David believes “There will always be the more traditional golfer who would prefer spikes and a classic look, but that the more casual trend is not going away. The game-changer going forward for us will be updated classic looks in camel leather and spikeless bottoms. The last frontier for this category will be to have tour pros as well as teaching pros wearing this product and winning. Matt Kuchar is wearing our product but is not on contract. We are the largest-selling brand name shoe at Nordstrom and want to help the golf pro and his staff, learn how to talk about and fit shoes. We have a MEET, GREET and SEAT training program”. Mike Pifer , the Mid-Atlantic rep for ECCO, added another important business aspect, stating “I have provided the Street Shoe at member/member tournaments and invitationals as favors at facilities such as Robert Trent Jones, Manor Country Club, River Creek Golf Club and Trump National.
In pro shops, an oft-heard statement of late is “What are we going to put on the tables?” now that 90 percent of the shirts are hanging. I merchandised a table just the other day with spikeless shoes and hats from appropriate vendors. We had two styles in two colors each and I put a dozen pairs interspersed with some shirts and appropriate props to make a good-looking lead table that left no doubt we were in the spikeless business.
Any new and popular category of goods always increases sales in the golf shop. Destination golfers who have brought golf shoes with them are apt to see spikeless on display and decide this is the right time to try the new look and feel they have been hearing about.
Scott Justman, the new VP of golf operations at National Golf Management in Myrtle Beach, makes the point that “Interest in spikeless golf shoes has been on the increase and we have seen a definite growth in overall footwear sales since this product hit the marketplace. The spikeless product has been a big hit in the resort atmosphere, as it is something new that guests may not see at their home club and is also the perfect choice for traveling. This shoe allows players to go directly from lunch at the clubhouse, to the course, to dinner and nightlife – a complete lifestyle piece.”
I have seen club members come back from a round raving about the comfort level of their new purchase and want to special order one in each available color.
Eddie Suchora, head golf professional at Park Country Club of Buffalo, comments that “I have seen an increase in sales this year with the growing popularity of the casual spikeless shoes from companies like FootJoy, adidas and Ashworth. With the casual atmosphere at our club, members are looking at more lifestyle items that can be worn at the club. This trend looks like it is here to stay when you look at the presence at PGA Tour events as well as PGA Section events.”
Dennis Winters, head professional at River Run in Ocean City and one of the better players in the Mid-Atlantic PGA Section, calls his Sambas “mood shoes” and explains that “The lifestyle aspect has been great for me in that I travel a lot to play and appreciate being able to wear these on the plane and for drinks after the round. They are easier on the greens as well as the flooring in clubhouses and shops. They seem to work for me on all occasions, and I switch up colors according to mood.”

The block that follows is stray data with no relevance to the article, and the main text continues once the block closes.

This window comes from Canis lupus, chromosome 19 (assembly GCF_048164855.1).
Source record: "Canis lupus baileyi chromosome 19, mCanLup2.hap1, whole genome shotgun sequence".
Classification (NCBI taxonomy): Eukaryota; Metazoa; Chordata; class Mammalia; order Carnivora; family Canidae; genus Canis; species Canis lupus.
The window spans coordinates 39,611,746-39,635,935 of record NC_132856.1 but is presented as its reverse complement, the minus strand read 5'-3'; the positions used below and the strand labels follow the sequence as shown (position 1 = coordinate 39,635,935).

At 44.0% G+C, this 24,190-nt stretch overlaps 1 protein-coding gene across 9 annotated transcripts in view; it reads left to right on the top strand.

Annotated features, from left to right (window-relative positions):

I can’t think of a shop, owner or manager that should not be riding this wave and keeping their staffs aware of the evolution of the look and the new technology of spikeless shoes.
Sunday, July 1, 2012
Given the nature and history of this site, today’s topic may initially seem redundant, it may seem “goes without saying” and yet as I travel around I am convinced that golf shop retail is often not the priority it should be. I find this amazing when I encounter it because almost everyone in the industry would agree on the following:
- · Creating more rounds may or not be desirable, but creating more dollars per round is always desirable.
- · The image of the shop and facility and perception of existing customers is what creates loyal patronage.
- · Given budgets, weather, etc. the easiest aspects of the business to improve are the look of the golf shop, the quality of service and aggressiveness of marketing both of these elements.
Retail dollars per round can be increased with promotions, coupons, product educated golf staff and improved product mix and presentation. Any vendor fitting day or trunk show activity, if properly planned and promoted, is usually successful. E-commerce and affiliate marketing is growing rapidly and in some cases meaningfully and can lead to increasing corporate business which at most facilities remains underdeveloped.
Typically, the first thing that golfers experience upon arrival is either the bag drop or bag room service. The golf shop is the next stop 95% of the time. Regulars have an expectation as to the look and ambiance of the golf shop but anyone new to the facility will have the natural reaction to first impressions. There will be an immediate decision made that will pigeon hole the shop into “Needs to be further investigated”, “Looks like any other I’ve been in lately”, or, worst case scenario, “There is no reason to come back here.”
Golf shop dollars per round are not the only way to increase revenue per customer. No matter what the mode for providing food and beverage, it should be promoted aggressively and as part of the golf experience. I’ve seen everything as simple as a coupon for a free draft beer when you pay your greens fee to clubs that have Sunday 8 o’clock shotguns during football season and big screen 1 p.m. games at the end of the round with a buffet.
Thinking outside the box to reprioritize the retail part of your operation begins with commitment and ideas. Since the commitment needs to be a total buy-in from the staff and this is where the best ideas are generated, announce the desire for both at the next staff meeting. Topics of conversation and questions to be asked could be:
“What can we do short term to significantly improve the look of the shop? Long term?”
“What can we do on a per customer basis to wow them with the value, personality and professionalism of what we do?”
Many golf staffs and operational models seem so focused on answering the phone to create a tee time and collecting the dollars for the round that all other revenue opportunities become insignificantly secondary. The best way to increase revenue per round, it seems, is to reverse this completely. Perhaps if all tee times and greens fees were booked and paid for on-line similar to airline tickets, then all interaction the day of the event could be about improving and enlarging an incredible experience.